The Common Minimum Programme (CMP) of the United Progressive Alliance (UPA) says that public expenditure on health care will be increased from the current 0.9 per cent to 2 to 3 per cent of the gross domestic product (GDP) over the next five years, which is far below the 5 per cent recommended by the World Health Organisation (WHO). The CMP says that a `national cooked nutritious mid-day meal scheme' will be introduced in primary and secondary schools. The UPA will also universalise the Integrated Child Development Services (ICDS) scheme to provide a functional anganwadi in every settlement and ensure full coverage for all children.

At a primary health centre in Thiruvananthapuram.-S. GOPAKUMAR

THE privatisation of health care has accelerated since 1991 with the unprecedented expansion of the private medical sector, the entry of private insurance in health care and the introduction of payment for medical services or "user fees" in the government sector. The last decade has seen the country move towards a dual system of health care - a high technology-based medical service on a par with what is available internationally to cater to the elite from India and abroad, while for the poor, the government is obliged to provide a minimal clinical package as suggested by the World Bank Report in 1993.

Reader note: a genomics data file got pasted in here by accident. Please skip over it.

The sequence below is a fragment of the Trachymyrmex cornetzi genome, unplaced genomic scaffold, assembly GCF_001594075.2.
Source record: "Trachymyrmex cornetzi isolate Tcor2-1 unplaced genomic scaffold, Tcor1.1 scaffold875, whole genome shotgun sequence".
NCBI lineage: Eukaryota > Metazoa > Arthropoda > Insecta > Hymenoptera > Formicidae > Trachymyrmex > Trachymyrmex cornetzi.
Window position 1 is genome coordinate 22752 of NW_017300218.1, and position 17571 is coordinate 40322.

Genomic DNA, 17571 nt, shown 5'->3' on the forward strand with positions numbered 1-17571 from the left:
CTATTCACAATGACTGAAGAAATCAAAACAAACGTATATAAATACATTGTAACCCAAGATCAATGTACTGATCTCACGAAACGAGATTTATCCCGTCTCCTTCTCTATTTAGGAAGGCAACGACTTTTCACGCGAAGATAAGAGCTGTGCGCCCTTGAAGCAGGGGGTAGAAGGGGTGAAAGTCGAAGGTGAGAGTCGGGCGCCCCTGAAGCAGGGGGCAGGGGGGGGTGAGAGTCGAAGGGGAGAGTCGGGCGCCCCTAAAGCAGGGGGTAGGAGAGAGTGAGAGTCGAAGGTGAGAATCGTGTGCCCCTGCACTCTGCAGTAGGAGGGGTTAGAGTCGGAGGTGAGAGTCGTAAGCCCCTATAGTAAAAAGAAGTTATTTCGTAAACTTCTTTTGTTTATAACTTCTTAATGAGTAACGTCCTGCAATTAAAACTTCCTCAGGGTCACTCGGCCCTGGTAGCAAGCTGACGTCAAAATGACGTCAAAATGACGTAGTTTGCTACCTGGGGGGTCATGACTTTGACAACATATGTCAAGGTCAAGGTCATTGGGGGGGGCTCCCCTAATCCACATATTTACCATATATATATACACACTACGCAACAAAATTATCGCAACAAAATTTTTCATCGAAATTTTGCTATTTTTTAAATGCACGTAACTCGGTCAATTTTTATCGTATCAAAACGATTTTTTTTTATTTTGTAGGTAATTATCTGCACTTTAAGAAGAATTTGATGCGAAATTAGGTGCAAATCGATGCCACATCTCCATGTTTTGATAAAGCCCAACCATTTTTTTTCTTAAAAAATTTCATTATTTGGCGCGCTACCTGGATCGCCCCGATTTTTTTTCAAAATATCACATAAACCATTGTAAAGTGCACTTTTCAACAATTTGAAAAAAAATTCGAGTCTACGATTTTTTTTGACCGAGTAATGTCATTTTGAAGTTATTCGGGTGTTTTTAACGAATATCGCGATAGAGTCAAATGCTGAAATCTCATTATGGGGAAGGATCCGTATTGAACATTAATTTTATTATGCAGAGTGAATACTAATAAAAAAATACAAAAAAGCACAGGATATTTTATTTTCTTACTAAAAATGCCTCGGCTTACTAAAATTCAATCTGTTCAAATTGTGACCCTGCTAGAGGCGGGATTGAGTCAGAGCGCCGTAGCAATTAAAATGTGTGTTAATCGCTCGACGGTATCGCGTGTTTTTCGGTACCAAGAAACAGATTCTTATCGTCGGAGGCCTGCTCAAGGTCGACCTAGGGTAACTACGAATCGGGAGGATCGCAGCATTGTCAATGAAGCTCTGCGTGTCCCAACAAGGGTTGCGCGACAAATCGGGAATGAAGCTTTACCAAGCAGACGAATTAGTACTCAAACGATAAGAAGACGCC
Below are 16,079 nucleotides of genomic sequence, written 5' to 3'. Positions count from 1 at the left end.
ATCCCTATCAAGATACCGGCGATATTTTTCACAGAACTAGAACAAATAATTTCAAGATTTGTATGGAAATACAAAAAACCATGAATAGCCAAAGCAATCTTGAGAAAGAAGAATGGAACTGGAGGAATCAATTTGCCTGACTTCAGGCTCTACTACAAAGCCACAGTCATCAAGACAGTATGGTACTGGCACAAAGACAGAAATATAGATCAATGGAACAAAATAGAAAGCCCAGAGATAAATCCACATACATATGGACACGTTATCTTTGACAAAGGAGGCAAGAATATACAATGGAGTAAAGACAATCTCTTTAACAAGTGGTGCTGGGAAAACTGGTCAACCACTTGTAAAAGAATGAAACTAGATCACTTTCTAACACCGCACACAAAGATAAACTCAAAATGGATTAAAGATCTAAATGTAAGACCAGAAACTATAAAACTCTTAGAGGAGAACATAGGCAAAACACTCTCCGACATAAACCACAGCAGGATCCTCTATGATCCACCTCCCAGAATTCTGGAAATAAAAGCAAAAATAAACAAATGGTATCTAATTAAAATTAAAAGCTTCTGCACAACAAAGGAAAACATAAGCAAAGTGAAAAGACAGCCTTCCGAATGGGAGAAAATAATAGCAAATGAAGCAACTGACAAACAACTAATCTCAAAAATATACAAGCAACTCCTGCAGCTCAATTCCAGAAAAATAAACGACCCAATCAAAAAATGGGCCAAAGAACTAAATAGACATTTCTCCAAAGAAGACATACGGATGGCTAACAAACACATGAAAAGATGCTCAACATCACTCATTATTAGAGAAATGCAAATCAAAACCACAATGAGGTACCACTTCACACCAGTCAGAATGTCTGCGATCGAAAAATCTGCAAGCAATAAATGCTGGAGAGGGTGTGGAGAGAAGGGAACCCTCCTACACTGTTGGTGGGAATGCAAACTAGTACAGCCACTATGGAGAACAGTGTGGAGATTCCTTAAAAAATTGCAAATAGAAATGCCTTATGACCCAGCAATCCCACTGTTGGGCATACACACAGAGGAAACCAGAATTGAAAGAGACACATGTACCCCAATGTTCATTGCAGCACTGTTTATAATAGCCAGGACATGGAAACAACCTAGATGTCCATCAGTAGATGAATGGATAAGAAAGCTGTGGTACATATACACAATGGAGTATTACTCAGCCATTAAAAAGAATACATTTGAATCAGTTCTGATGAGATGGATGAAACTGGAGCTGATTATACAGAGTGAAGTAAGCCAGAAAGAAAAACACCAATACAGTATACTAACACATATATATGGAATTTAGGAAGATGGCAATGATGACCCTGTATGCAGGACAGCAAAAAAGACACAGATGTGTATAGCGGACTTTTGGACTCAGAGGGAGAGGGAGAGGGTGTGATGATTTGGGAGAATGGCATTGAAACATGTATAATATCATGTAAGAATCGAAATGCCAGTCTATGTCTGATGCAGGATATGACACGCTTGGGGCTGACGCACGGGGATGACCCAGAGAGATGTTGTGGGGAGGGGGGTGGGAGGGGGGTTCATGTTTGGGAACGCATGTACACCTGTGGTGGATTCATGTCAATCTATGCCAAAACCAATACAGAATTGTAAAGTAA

According to Dr. Sathyamala, while the proclaimed objective of user fees is to generate resources for the public sector, it has resulted in people being weaned away from public to private hospitals as people do not want to settle for what appears to be `second best' if money has to be paid in both cases. It has also meant that a large number of people are not seeking help from anyone. This has led to a paradoxical situation where the standard of medical care in public hospitals is degenerating even as user fees are introduced as a source of income.